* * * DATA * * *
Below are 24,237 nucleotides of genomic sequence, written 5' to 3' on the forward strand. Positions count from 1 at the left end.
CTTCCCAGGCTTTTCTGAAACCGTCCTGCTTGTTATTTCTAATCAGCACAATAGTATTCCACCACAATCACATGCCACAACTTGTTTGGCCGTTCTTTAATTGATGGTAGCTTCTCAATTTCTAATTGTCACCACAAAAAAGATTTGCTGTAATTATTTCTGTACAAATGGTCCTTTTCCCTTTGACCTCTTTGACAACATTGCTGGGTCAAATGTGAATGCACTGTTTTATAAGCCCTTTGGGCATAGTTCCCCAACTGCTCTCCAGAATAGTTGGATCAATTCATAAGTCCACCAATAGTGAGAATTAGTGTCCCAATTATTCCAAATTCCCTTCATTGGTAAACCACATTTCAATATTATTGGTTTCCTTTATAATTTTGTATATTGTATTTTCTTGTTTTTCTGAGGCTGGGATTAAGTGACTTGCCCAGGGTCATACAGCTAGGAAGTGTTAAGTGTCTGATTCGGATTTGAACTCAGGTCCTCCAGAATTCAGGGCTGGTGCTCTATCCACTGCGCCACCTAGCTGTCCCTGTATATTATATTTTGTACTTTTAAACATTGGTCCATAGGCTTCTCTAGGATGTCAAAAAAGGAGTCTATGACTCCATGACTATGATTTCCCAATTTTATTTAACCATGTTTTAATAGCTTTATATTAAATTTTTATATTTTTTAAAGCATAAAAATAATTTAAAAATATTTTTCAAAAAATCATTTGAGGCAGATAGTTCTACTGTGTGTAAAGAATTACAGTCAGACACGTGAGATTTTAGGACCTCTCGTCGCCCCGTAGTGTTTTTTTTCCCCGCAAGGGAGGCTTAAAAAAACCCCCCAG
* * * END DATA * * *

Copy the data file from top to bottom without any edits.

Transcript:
Below are 24,237 nucleotides of genomic sequence, written 5' to 3' on the forward strand. Positions count from 1 at the left end.
CTTCCCAGGCTTTTCTGAAACCGTCCTGCTTGTTATTTCTAATCAGCACAATAGTATTCCACCACAATCACATGCCACAACTTGTTTGGCCGTTCTTTAATTGATGGTAGCTTCTCAATTTCTAATTGTCACCACAAAAAAGATTTGCTGTAATTATTTCTGTACAAATGGTCCTTTTCCCTTTGACCTCTTTGACAACATTGCTGGGTCAAATGTGAATGCACTGTTTTATAAGCCCTTTGGGCATAGTTCCCCAACTGCTCTCCAGAATAGTTGGATCAATTCATAAGTCCACCAATAGTGAGAATTAGTGTCCCAATTATTCCAAATTCCCTTCATTGGTAAACCACATTTCAATATTATTGGTTTCCTTTATAATTTTGTATATTGTATTTTCTTGTTTTTCTGAGGCTGGGATTAAGTGACTTGCCCAGGGTCATACAGCTAGGAAGTGTTAAGTGTCTGATTCGGATTTGAACTCAGGTCCTCCAGAATTCAGGGCTGGTGCTCTATCCACTGCGCCACCTAGCTGTCCCTGTATATTATATTTTGTACTTTTAAACATTGGTCCATAGGCTTCTCTAGGATGTCAAAAAAGGAGTCTATGACTCCATGACTATGATTTCCCAATTTTATTTAACCATGTTTTAATAGCTTTATATTAAATTTTTATATTTTTTAAAGCATAAAAATAATTTAAAAATATTTTTCAAAAAATCATTTGAGGCAGATAGTTCTACTGTGTGTAAAGAATTACAGTCAGACACGTGAGATTTTAGGACCTCTCGTCGCCCCGTAGTGTTTTTTTTCCCCGCAAGGGAGGCTTAAAAAAACCCCCCAG